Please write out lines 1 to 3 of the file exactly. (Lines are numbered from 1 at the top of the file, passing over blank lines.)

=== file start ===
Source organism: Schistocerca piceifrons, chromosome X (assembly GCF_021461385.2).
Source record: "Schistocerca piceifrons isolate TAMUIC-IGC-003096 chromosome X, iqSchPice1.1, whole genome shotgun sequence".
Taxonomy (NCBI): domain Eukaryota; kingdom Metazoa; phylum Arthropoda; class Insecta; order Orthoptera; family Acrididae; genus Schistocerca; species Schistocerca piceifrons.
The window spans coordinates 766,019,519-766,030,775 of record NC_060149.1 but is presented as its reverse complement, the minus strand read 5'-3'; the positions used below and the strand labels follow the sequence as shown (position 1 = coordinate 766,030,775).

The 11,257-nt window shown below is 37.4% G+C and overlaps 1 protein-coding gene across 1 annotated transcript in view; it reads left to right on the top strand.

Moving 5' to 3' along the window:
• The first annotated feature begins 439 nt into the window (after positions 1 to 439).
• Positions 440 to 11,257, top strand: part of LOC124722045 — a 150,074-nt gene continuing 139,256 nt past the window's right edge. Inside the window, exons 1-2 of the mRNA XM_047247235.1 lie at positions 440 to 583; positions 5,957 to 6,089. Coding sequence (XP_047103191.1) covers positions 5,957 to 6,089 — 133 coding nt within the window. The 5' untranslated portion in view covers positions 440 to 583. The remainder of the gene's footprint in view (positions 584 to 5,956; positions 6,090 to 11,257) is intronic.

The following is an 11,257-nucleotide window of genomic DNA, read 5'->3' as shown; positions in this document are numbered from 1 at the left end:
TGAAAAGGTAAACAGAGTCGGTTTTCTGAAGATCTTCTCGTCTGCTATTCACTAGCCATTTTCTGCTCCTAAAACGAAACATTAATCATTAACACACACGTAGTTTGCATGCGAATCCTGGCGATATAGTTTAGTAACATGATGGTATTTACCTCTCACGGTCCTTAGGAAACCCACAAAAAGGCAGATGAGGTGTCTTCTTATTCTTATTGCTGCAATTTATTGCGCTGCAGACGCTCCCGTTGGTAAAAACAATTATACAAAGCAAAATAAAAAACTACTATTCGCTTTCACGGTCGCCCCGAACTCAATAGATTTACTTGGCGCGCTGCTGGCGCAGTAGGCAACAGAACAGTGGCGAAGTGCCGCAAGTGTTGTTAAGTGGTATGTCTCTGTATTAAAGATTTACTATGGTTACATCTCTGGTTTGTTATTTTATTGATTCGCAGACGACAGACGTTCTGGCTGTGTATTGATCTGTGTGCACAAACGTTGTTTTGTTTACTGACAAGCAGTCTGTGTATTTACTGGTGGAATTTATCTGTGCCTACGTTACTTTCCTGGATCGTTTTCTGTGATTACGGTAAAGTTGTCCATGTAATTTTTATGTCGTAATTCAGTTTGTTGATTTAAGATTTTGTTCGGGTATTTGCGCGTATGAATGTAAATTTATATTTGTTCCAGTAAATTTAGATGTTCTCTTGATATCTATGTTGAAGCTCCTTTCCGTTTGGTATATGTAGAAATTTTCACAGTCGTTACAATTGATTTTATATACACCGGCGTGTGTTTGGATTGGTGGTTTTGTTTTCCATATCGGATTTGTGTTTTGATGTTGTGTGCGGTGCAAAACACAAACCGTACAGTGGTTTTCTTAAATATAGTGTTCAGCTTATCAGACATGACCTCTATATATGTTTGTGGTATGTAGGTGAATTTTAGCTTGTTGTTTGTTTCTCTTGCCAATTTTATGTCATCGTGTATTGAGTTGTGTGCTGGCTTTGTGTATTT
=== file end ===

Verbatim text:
Source organism: Schistocerca piceifrons, chromosome X (assembly GCF_021461385.2).
Source record: "Schistocerca piceifrons isolate TAMUIC-IGC-003096 chromosome X, iqSchPice1.1, whole genome shotgun sequence".
Taxonomy (NCBI): domain Eukaryota; kingdom Metazoa; phylum Arthropoda; class Insecta; order Orthoptera; family Acrididae; genus Schistocerca; species Schistocerca piceifrons.